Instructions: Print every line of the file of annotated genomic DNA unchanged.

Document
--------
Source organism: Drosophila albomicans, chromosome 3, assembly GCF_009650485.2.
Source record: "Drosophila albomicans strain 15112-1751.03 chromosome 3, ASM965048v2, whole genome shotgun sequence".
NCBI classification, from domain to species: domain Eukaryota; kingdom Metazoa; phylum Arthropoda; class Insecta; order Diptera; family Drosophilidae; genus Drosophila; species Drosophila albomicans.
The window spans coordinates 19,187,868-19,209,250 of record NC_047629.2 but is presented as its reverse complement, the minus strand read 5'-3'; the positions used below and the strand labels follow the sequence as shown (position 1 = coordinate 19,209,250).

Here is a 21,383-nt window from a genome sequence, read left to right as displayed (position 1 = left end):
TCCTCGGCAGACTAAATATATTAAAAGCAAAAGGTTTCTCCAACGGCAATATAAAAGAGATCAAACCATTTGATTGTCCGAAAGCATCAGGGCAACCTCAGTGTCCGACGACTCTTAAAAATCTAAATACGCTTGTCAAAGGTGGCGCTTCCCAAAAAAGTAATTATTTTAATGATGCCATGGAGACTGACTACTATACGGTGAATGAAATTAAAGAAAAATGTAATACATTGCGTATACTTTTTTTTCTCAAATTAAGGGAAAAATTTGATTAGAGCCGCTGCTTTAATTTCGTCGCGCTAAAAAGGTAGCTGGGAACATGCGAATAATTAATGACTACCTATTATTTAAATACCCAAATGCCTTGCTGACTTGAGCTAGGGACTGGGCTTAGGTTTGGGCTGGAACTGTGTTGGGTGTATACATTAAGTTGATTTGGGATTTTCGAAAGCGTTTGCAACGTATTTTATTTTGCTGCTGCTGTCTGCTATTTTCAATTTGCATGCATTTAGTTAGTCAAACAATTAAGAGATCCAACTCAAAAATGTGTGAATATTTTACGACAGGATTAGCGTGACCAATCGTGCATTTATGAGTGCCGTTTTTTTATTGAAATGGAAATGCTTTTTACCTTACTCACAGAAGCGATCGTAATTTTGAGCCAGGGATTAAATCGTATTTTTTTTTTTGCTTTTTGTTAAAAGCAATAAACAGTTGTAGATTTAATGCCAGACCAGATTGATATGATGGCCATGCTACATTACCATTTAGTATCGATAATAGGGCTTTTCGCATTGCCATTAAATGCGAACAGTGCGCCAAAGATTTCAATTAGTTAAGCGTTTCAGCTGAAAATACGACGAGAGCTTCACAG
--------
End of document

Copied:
Source organism: Drosophila albomicans, chromosome 3, assembly GCF_009650485.2.
Source record: "Drosophila albomicans strain 15112-1751.03 chromosome 3, ASM965048v2, whole genome shotgun sequence".
NCBI classification, from domain to species: domain Eukaryota; kingdom Metazoa; phylum Arthropoda; class Insecta; order Diptera; family Drosophilidae; genus Drosophila; species Drosophila albomicans.
The window spans coordinates 19,187,868-19,209,250 of record NC_047629.2 but is presented as its reverse complement, the minus strand read 5'-3'; the positions used below and the strand labels follow the sequence as shown (position 1 = coordinate 19,209,250).

Here is a 21,383-nt window from a genome sequence, read left to right as displayed (position 1 = left end):
TCCTCGGCAGACTAAATATATTAAAAGCAAAAGGTTTCTCCAACGGCAATATAAAAGAGATCAAACCATTTGATTGTCCGAAAGCATCAGGGCAACCTCAGTGTCCGACGACTCTTAAAAATCTAAATACGCTTGTCAAAGGTGGCGCTTCCCAAAAAAGTAATTATTTTAATGATGCCATGGAGACTGACTACTATACGGTGAATGAAATTAAAGAAAAATGTAATACATTGCGTATACTTTTTTTTCTCAAATTAAGGGAAAAATTTGATTAGAGCCGCTGCTTTAATTTCGTCGCGCTAAAAAGGTAGCTGGGAACATGCGAATAATTAATGACTACCTATTATTTAAATACCCAAATGCCTTGCTGACTTGAGCTAGGGACTGGGCTTAGGTTTGGGCTGGAACTGTGTTGGGTGTATACATTAAGTTGATTTGGGATTTTCGAAAGCGTTTGCAACGTATTTTATTTTGCTGCTGCTGTCTGCTATTTTCAATTTGCATGCATTTAGTTAGTCAAACAATTAAGAGATCCAACTCAAAAATGTGTGAATATTTTACGACAGGATTAGCGTGACCAATCGTGCATTTATGAGTGCCGTTTTTTTATTGAAATGGAAATGCTTTTTACCTTACTCACAGAAGCGATCGTAATTTTGAGCCAGGGATTAAATCGTATTTTTTTTTTTGCTTTTTGTTAAAAGCAATAAACAGTTGTAGATTTAATGCCAGACCAGATTGATATGATGGCCATGCTACATTACCATTTAGTATCGATAATAGGGCTTTTCGCATTGCCATTAAATGCGAACAGTGCGCCAAAGATTTCAATTAGTTAAGCGTTTCAGCTGAAAATACGACGAGAGCTTCACAG